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 Hi roemer,

Am 15.03.14 23:52, schrieb roemer:
> When one creates a new zpool, this automatically creates a root 
> filesystem too - and even mounts this. What is now the advantage 
> (or disadvantage) of creating further sub-filesystems inside the 
> pool using zfs? And what is the difference to simply create 
> sub-directories under the zpool root?
> 
> Two advantages, that I can see, are separate compression and quota 
> settings. But what about general performance? Is there a 
> performance penalty for having multiple zfs filesystems inside one 
> pool, perhaps even with different settings?

 Not really.

 Technically, a file system (or, in ZFS language: a dataset) is very
 similar to a directory and one can have thousands of these without
 noticeable performance impacts as far as the ZFS core is concerned.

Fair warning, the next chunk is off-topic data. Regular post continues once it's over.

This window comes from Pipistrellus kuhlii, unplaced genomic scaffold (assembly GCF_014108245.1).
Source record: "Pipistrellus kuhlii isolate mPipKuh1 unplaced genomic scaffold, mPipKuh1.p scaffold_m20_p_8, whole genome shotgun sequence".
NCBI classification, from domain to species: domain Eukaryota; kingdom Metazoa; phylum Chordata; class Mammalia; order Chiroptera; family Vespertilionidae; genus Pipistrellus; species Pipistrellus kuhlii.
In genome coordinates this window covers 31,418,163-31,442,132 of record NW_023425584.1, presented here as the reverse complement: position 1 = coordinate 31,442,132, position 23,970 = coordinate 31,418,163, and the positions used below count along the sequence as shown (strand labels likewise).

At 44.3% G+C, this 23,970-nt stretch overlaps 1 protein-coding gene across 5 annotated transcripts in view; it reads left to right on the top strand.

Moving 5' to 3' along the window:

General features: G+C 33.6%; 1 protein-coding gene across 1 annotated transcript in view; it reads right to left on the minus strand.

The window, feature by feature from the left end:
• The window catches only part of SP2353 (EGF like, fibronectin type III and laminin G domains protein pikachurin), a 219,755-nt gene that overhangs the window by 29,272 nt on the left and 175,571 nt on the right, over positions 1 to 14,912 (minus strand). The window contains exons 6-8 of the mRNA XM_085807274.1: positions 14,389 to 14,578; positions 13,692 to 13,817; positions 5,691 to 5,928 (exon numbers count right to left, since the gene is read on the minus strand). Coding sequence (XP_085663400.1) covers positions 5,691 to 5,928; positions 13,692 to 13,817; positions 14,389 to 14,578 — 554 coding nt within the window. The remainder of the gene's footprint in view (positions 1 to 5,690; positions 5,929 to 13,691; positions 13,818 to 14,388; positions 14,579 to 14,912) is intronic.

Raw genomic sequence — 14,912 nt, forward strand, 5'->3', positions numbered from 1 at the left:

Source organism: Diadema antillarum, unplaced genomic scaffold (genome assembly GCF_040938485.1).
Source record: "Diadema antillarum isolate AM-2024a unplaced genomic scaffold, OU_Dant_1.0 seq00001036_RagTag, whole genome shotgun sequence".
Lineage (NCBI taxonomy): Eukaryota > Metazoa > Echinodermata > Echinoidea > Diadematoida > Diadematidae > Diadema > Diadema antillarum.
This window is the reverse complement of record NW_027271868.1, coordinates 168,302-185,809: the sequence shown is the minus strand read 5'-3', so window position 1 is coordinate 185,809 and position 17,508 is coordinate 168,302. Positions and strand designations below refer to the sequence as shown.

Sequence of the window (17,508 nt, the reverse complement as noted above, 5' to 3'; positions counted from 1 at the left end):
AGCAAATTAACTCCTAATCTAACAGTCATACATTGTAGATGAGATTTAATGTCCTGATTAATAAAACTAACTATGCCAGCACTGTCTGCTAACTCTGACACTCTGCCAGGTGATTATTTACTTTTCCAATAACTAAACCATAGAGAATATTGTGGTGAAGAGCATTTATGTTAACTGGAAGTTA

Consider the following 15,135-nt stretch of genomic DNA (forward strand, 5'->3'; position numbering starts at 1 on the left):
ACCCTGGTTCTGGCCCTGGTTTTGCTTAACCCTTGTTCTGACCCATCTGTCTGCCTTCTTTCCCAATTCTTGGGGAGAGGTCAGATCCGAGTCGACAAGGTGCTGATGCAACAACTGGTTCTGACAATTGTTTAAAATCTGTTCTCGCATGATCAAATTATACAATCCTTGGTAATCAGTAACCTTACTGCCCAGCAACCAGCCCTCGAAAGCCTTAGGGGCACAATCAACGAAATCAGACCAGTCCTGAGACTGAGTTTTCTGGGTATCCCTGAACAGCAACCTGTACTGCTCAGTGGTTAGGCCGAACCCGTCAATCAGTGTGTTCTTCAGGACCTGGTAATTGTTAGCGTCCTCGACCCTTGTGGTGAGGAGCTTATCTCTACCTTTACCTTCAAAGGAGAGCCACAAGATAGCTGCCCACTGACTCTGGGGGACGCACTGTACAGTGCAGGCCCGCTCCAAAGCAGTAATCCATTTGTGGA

Under Mac OSX, a mounted file system comes at higher costs than on
 other Unix like operating systems, due to the Finder and MDS services,
 so I would not suggest to really try to have hundreds of file systems
 mounted at the same time.  But any reasonable number (some 10) go
 without noticeable performance impact.


 One additional advantage not in your list is the ability to make
 snapshots, including cloning these as new then (almost) independent
 read-write file systems, or to use the snapshots as lightweight
 backups against user error / application misbehavior.  Of course,
 these can not replace a true off-site backup, but are nevertheless
 useful.  For example I used to have parts of my User directory on ZFS
 and have it automatically snapshoted every 15 minutes as a cheap
 versioning solution.  Snapshots can also easily be used for real
 off-site backups by the zfs send / receive mechanism.


 Best regards

    Björn

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